I love meeting readers and writers at book and writing events, and I'm fortunate to have quite a few near me. But as a writer, how do you decide which ones to participate in -- especially when your primary job is to write your next work? Traveling and marketing are an investment of your time and money.
1. ROI (Return on Investment) should be a consideration. Selling books is important. But I've done events at indie book stores where we didn't have a great turnout, but the store ended up selling a case of books during the week when there was more foot traffic. I've also made some invaluable contacts at events. Sometimes, building relationships is worth more than selling tons of books. If there is a cost for a table or an event, you need to consider whether or not it is worth the effort and value. If you've never attended the event, ask around to see what other authors have experienced.
2. I try a lot of events (at least once). We've done several over the years where the readers weren't my target audience (mystery). I attended and had fun, but I probably won't go back.
3. I believe in helping other authors, so I do a lot of writing workshops. Again, you may not sell hundreds of books, but you do make contacts, build email lists, and pick up fans and followers.
4. I am also fortunate to be a part of several writing groups, and we plan events and signings together. There is nothing worse than sitting alone at an author's table. When we band together, our social media and fan reach grows exponentially. Plus, we often carpool, and that saves some money.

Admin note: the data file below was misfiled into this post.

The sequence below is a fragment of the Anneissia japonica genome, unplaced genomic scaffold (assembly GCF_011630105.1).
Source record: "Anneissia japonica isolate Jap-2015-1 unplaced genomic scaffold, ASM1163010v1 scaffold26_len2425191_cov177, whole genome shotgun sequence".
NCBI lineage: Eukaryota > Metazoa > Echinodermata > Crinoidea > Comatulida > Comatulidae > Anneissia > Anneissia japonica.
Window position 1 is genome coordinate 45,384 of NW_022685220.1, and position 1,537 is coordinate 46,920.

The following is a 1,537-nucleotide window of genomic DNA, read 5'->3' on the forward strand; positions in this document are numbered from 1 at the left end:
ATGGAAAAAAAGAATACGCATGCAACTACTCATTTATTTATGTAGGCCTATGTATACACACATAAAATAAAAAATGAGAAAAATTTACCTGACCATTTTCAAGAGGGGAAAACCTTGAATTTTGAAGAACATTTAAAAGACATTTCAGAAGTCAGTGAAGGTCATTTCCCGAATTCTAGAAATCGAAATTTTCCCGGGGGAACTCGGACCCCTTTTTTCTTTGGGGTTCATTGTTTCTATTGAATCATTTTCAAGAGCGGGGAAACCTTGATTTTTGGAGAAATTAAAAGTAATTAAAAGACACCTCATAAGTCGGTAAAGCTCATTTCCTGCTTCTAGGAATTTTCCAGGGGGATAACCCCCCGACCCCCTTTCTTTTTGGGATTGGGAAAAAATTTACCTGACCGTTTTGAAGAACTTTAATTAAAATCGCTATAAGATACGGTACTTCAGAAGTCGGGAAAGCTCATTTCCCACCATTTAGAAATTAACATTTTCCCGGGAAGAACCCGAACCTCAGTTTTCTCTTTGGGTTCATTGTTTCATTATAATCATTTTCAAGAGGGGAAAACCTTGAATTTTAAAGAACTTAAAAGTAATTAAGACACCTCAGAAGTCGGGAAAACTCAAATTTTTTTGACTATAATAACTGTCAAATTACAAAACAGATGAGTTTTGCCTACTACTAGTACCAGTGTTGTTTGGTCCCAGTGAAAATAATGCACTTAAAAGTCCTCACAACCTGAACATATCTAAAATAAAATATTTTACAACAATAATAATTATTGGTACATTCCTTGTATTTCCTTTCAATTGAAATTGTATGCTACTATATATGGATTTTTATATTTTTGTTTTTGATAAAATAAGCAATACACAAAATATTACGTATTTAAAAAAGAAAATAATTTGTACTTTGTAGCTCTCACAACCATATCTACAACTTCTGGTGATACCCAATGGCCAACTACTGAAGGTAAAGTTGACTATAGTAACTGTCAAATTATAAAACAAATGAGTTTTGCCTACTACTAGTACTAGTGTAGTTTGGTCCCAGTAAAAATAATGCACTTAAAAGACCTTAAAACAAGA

5. We've done some signings at some unconventional places for mystery authors (e.g. a Hallmark/gift store, a gas/restaurant/gift store complex on the way to North Carolina's Outer Banks, a winery, several museums, and several farmers markets). You would be surprised. We've sold more books at places like this than traditional book stores. Be creative when you book signings.
6. Be prepared -- no matter what the event. Make sure you have business cards, bookmarks, or postcards. Sometimes, folks don't buy a book at the event, but if you have something to give them, you may make a sale or referral later. I even take bookmarks on vacation. We stop at a lot of little gift shops that sell books.
7. I appreciate the events that do a lot of publicity, and I always make sure to share, tweet, and post. I want to be a part of groups that are organized and interested in building their audience. (I've attended several events, where there was little to no publicity. Surprise, surprise, the attendance wasn't that great either.)
Best wishes for the marketing of your book. It's a lot of work. I logged over 2,000 miles this year for book events.